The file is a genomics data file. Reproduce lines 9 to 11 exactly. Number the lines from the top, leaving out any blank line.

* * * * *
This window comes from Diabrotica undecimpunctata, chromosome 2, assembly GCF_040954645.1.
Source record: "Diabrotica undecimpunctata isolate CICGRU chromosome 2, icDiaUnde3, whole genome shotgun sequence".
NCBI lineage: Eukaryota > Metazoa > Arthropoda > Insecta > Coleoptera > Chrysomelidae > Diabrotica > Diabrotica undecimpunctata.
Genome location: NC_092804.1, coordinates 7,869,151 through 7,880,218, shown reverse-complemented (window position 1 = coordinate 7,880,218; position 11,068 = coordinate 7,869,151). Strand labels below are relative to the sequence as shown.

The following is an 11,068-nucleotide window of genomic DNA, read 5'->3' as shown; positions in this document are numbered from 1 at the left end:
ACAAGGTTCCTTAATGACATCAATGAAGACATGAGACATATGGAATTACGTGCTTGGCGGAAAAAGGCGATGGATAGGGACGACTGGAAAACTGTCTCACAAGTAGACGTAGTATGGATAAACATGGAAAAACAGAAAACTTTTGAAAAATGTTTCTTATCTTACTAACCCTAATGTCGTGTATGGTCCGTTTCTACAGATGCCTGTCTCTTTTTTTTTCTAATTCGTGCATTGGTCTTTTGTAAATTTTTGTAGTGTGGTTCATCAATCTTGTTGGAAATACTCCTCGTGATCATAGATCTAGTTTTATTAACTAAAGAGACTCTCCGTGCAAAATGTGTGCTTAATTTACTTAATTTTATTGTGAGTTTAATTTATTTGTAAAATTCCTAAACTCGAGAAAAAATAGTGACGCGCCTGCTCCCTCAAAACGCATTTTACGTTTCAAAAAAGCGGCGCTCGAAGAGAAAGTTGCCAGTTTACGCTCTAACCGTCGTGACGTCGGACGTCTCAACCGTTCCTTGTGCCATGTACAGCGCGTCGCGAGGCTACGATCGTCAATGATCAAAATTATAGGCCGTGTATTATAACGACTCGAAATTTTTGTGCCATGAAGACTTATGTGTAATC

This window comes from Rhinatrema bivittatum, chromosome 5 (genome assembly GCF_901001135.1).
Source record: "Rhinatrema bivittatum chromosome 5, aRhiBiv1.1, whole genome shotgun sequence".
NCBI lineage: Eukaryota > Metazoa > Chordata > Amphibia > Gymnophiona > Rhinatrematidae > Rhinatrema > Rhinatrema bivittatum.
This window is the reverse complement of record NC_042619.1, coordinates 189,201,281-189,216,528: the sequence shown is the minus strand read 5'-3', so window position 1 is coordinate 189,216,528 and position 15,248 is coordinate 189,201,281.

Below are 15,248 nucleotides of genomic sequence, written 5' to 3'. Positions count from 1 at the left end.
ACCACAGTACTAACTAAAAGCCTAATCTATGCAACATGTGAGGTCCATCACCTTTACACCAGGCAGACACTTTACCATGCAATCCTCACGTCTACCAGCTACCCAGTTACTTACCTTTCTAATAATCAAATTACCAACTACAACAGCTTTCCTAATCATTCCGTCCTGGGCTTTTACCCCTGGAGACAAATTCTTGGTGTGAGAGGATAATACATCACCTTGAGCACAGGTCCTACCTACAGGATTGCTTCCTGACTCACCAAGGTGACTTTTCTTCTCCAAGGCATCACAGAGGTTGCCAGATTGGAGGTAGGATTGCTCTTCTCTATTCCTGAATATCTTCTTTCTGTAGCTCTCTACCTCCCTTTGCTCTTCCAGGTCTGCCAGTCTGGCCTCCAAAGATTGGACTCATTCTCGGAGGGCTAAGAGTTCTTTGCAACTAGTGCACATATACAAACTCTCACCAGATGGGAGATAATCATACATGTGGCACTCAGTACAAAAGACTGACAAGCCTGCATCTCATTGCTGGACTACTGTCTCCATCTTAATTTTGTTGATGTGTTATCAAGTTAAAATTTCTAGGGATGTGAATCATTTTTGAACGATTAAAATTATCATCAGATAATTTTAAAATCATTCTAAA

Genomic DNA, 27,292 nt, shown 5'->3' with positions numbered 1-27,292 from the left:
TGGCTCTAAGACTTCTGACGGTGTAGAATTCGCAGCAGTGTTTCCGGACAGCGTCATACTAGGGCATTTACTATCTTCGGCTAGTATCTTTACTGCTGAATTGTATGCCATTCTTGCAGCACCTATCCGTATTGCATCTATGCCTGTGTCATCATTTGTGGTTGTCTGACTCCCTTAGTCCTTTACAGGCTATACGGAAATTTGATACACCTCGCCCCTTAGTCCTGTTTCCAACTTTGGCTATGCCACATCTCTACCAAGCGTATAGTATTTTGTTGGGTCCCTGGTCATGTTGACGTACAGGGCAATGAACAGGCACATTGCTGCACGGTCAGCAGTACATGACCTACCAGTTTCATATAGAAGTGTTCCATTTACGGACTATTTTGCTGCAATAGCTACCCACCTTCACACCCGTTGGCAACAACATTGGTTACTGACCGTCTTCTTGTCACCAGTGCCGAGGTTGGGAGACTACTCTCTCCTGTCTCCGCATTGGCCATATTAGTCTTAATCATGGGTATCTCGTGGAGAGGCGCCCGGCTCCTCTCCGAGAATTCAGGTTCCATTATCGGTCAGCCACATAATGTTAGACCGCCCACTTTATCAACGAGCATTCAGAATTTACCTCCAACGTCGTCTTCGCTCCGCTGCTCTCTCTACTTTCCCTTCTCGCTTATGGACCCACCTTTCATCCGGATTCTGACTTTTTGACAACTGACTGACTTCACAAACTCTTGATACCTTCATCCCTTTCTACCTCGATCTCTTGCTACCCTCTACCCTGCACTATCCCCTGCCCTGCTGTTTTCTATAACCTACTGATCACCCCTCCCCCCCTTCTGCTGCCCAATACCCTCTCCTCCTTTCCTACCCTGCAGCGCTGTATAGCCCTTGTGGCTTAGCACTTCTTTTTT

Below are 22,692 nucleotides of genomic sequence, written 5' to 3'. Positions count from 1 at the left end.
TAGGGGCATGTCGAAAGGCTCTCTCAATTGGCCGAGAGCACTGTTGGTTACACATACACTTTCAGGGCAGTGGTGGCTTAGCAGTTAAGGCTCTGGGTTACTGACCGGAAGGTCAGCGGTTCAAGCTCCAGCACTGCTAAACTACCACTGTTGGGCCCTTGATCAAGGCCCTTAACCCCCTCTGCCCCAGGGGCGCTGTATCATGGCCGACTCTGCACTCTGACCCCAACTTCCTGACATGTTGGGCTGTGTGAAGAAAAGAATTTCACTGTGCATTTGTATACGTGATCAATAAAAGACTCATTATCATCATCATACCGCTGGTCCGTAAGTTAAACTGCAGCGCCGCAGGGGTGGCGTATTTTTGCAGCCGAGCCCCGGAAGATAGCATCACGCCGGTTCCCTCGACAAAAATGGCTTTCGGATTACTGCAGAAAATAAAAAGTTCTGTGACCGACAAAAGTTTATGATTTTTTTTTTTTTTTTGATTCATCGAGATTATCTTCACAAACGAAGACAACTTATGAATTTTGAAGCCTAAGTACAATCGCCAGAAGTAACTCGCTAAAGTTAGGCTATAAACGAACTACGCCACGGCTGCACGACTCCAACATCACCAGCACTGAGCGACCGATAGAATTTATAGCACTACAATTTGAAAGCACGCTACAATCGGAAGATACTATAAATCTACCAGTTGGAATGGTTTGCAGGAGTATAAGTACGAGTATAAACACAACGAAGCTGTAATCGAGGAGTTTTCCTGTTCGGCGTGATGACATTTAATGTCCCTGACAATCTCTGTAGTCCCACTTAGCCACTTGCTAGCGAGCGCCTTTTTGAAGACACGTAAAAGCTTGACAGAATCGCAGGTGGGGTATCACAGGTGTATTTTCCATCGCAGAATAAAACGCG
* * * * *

NCBI lineage: Eukaryota > Metazoa > Chordata > Amphibia > Gymnophiona > Rhinatrematidae > Rhinatrema > Rhinatrema bivittatum.
This window is the reverse complement of record NC_042619.1, coordinates 189,201,281-189,216,528: the sequence shown is the minus strand read 5'-3', so window position 1 is coordinate 189,216,528 and position 15,248 is coordinate 189,201,281.

Below are 15,248 nucleotides of genomic sequence, written 5' to 3'. Positions count from 1 at the left end.